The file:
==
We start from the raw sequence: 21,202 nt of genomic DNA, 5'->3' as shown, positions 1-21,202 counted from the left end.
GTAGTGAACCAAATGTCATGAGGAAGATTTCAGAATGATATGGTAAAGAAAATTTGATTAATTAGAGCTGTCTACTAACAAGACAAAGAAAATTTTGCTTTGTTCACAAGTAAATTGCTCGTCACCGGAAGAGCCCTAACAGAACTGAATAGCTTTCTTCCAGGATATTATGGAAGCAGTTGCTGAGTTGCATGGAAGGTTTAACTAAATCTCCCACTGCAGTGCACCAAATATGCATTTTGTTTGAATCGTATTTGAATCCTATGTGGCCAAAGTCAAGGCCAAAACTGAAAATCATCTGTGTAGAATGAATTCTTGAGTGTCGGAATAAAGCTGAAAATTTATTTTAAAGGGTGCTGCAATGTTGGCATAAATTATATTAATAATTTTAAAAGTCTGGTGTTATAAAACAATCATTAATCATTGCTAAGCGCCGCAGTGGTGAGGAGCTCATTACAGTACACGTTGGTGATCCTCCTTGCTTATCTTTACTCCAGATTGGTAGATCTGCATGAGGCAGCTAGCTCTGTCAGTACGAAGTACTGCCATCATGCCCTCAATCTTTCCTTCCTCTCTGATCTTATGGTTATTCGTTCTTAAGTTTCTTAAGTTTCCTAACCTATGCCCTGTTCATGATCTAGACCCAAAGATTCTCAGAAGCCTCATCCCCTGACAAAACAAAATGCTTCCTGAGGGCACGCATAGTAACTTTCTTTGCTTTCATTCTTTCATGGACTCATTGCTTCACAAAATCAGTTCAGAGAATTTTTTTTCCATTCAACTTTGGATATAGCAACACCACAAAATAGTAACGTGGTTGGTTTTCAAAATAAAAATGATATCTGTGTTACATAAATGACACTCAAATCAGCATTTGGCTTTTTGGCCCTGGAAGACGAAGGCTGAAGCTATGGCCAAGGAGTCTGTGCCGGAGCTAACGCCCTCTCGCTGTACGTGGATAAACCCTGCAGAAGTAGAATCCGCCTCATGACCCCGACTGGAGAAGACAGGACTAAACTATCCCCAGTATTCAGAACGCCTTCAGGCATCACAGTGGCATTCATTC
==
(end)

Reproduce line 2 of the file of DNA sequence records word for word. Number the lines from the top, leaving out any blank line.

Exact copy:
GTAGTGAACCAAATGTCATGAGGAAGATTTCAGAATGATATGGTAAAGAAAATTTGATTAATTAGAGCTGTCTACTAACAAGACAAAGAAAATTTTGCTTTGTTCACAAGTAAATTGCTCGTCACCGGAAGAGCCCTAACAGAACTGAATAGCTTTCTTCCAGGATATTATGGAAGCAGTTGCTGAGTTGCATGGAAGGTTTAACTAAATCTCCCACTGCAGTGCACCAAATATGCATTTTGTTTGAATCGTATTTGAATCCTATGTGGCCAAAGTCAAGGCCAAAACTGAAAATCATCTGTGTAGAATGAATTCTTGAGTGTCGGAATAAAGCTGAAAATTTATTTTAAAGGGTGCTGCAATGTTGGCATAAATTATATTAATAATTTTAAAAGTCTGGTGTTATAAAACAATCATTAATCATTGCTAAGCGCCGCAGTGGTGAGGAGCTCATTACAGTACACGTTGGTGATCCTCCTTGCTTATCTTTACTCCAGATTGGTAGATCTGCATGAGGCAGCTAGCTCTGTCAGTACGAAGTACTGCCATCATGCCCTCAATCTTTCCTTCCTCTCTGATCTTATGGTTATTCGTTCTTAAGTTTCTTAAGTTTCCTAACCTATGCCCTGTTCATGATCTAGACCCAAAGATTCTCAGAAGCCTCATCCCCTGACAAAACAAAATGCTTCCTGAGGGCACGCATAGTAACTTTCTTTGCTTTCATTCTTTCATGGACTCATTGCTTCACAAAATCAGTTCAGAGAATTTTTTTTCCATTCAACTTTGGATATAGCAACACCACAAAATAGTAACGTGGTTGGTTTTCAAAATAAAAATGATATCTGTGTTACATAAATGACACTCAAATCAGCATTTGGCTTTTTGGCCCTGGAAGACGAAGGCTGAAGCTATGGCCAAGGAGTCTGTGCCGGAGCTAACGCCCTCTCGCTGTACGTGGATAAACCCTGCAGAAGTAGAATCCGCCTCATGACCCCGACTGGAGAAGACAGGACTAAACTATCCCCAGTATTCAGAACGCCTTCAGGCATCACAGTGGCATTCATTC